Liquidating Your Own Assets vs. Chapter 7 Bankruptcy in Windom, MN

We all have many financial obligations to meet each month, from car payments and mortgages to health insurance and retirement funds. For many households, meeting those obligations is difficult, and since the coronavirus pandemic in 2020, the poverty rate spiked from 9.3% in June to 11.7% in November of the same year. Small business owners had their own troubles in the pandemic with statewide shutdowns dramatically decreasing revenue. For those with accumulated debts and many other financial obligations they’re having a hard time paying, bankruptcy can be a source of long-term, effective debt relief. If you’re considering filing for Chapter 13 or Chapter 7 bankruptcy in Windom, MN, Behm Law Group, Ltd. can help you build a strong case for the most beneficial outcome.

For individuals and businesses alike, the most commonly filed kind of bankruptcy is Chapter 7 liquidation. This chapter works to discharge debts in exchange for the liquidation/sale of the filer’s non-exempt assets. Individual filers are typically able to protect all of their property with the exemptions provided under state law or under the bankruptcy code.  At worst, exemptions will protect the equity or value a bankruptcy filer has in one’s home, car, appliances, items for their jobs/business, and other various properties.

In a business case, the process of Chapter 7 bankruptcy sometimes results in the shutdown of business operations. Businesses organized as corporations or LLC’s are not able to claim exemptions in bankruptcy.  Therefore, when a business files for bankruptcy relief, all the business assets will be liquidated or sold by the chapter 7 trustee. For a struggling business, the question can become whether it should either file for bankruptcy relief or liquidate/sell its assets and use the proceeds to directly work with its creditors to settle its debts.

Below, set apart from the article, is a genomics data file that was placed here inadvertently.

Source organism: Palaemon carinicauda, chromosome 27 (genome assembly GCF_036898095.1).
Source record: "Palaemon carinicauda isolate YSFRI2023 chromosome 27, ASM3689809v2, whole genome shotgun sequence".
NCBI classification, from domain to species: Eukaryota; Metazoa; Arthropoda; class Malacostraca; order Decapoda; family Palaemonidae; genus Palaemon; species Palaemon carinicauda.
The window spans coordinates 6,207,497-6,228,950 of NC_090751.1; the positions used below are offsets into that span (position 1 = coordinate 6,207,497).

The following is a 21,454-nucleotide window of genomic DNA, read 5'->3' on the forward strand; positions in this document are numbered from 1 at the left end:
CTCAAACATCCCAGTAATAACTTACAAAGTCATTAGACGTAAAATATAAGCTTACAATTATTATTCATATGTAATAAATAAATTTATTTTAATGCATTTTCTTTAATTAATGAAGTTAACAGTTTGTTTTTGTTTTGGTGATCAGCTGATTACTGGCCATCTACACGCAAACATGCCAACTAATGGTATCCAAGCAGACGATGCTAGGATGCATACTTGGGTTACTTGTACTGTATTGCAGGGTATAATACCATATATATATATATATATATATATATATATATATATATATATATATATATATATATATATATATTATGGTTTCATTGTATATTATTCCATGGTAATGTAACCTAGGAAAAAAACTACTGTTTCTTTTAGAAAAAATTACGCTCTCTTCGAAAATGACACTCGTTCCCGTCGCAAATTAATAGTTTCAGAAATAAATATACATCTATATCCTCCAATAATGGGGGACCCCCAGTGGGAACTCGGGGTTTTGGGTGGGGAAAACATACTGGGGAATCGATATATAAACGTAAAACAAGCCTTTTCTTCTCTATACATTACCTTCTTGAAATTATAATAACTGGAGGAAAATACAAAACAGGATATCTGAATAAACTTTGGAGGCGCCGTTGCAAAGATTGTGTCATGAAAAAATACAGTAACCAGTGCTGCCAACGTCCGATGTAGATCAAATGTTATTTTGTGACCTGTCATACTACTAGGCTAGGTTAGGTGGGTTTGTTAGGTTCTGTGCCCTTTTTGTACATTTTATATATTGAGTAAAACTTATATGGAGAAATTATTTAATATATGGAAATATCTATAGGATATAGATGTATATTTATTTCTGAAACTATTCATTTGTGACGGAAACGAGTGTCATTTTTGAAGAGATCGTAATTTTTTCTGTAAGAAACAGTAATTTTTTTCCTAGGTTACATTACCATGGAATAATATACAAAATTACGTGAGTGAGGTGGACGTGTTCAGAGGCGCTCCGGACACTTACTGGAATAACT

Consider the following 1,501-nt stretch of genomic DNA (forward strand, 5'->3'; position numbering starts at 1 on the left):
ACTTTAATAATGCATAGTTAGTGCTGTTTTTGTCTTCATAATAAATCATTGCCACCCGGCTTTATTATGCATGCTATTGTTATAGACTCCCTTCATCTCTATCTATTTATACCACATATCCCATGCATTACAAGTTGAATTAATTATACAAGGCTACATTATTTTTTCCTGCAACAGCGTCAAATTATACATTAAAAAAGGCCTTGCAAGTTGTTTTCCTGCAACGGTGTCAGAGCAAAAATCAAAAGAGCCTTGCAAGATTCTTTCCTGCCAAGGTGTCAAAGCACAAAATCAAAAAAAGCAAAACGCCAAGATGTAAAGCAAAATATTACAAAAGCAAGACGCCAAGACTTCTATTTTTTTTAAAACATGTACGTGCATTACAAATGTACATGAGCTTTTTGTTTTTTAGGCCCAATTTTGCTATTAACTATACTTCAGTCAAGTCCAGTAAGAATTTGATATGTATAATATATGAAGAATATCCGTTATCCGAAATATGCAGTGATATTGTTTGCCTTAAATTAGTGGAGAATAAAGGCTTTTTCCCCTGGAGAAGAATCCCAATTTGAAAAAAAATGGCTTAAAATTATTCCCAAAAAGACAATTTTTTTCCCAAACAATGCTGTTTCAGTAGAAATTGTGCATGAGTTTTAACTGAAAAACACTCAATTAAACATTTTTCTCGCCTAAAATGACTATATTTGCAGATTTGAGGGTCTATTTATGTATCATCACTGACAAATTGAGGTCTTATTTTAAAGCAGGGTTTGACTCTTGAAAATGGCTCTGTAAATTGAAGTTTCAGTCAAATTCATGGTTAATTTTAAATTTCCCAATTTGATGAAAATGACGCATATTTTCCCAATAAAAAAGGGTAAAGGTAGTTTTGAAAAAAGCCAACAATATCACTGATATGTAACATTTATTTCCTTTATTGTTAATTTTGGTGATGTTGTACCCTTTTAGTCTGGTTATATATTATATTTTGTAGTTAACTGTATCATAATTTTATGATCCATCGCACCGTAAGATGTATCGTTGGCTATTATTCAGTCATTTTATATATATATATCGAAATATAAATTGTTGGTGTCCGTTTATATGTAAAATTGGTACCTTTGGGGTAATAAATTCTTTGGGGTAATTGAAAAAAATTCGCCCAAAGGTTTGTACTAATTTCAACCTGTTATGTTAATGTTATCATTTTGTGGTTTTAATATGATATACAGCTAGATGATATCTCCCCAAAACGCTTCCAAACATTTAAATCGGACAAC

Benefits of a business liquidating its assets on its own:

  • The process will be private
  • The business won’t have to pay bankruptcy filing fees or bankruptcy attorney fees
  • The business can choose which debts it will repay first and how much each creditor gets from the liquidation of the assets
  • The business can generally prioritize the payment of personal loans to friends and relatives
  • It’s likely that the business will get more value from the liquidation/sale of its own assets than having the assets liquidated in a bankruptcy because the business would have more control over the selling process and there would not be any funds paid to a chapter 7 trustee from the sale of the assets

Benefits of filing for Chapter 7 bankruptcy:

  • Liquidation/sale will be done more quickly
  • One’s personal assets generally won’t be vulnerable in a Chapter 7 business case unless one’s business is a sole proprietorship or a partnership
  • The business receives the benefit of the automatic stay on creditor action during the bankruptcy which prevents creditors from employing or continuing collection activities
  • Business bankruptcy typically won’t affect your personal credit
  • The liquidation process is handled through the bankruptcy court, so you have no responsibility in finding buyers or distributing repayment to creditors.  The chapter 7 trustee takes care of all such details.
  • The court also administers and governs any interaction between you and your creditors so the process will be as fair as possible
  • There is complete finality when the bankruptcy process is over.  No creditors will be able to sell any of their claims to debt purchasers.

If you’re personally liable for your business debts–for example, if you own a sole proprietorship or partnership–you may want to consider filing for bankruptcy and having the chapter 7 liquidation process address your personal and business debts together. With a partnership, however, it’s important to make sure your partner understands they’re still liable for their end of the business debts unless they also file for bankruptcy relief.

Whether you own a business or not and you’re considering filing for Chapter 13 or Chapter 7 bankruptcy in Windom, MN, contact Behm Law Group, Ltd. at (507) 387-7200 today or stephen@mankatobankruptcy.com.

 

 

Restaurant Bankruptcy in 2020 and Filing for Bankruptcy in Waseca, MN

At Behm Law Group, Ltd., we work with individuals filing for Chapter 7 liquidation and Chapter 13 reorganization bankruptcy. We also help local businesses file Chapter 7 cases and offer legal guidance and protection to family farmers and fishers working through Chapter 12 reorganization bankruptcy. In the past year, COVID-19 has hit everyone, but it has been especially hard on the restaurant industry. Many restaurants and other food service companies closed down or filed for business bankruptcy. Although Behm attorneys don’t work with businesses filing for reorganization through Chapter 11 business bankruptcy, we still find it important to take note of bankruptcy patterns in current events. Since the coronavirus shutdowns in early 2020, there has been a sharp increase in bankruptcy filings by many in the restaurant industry in Waseca, MN and across the country.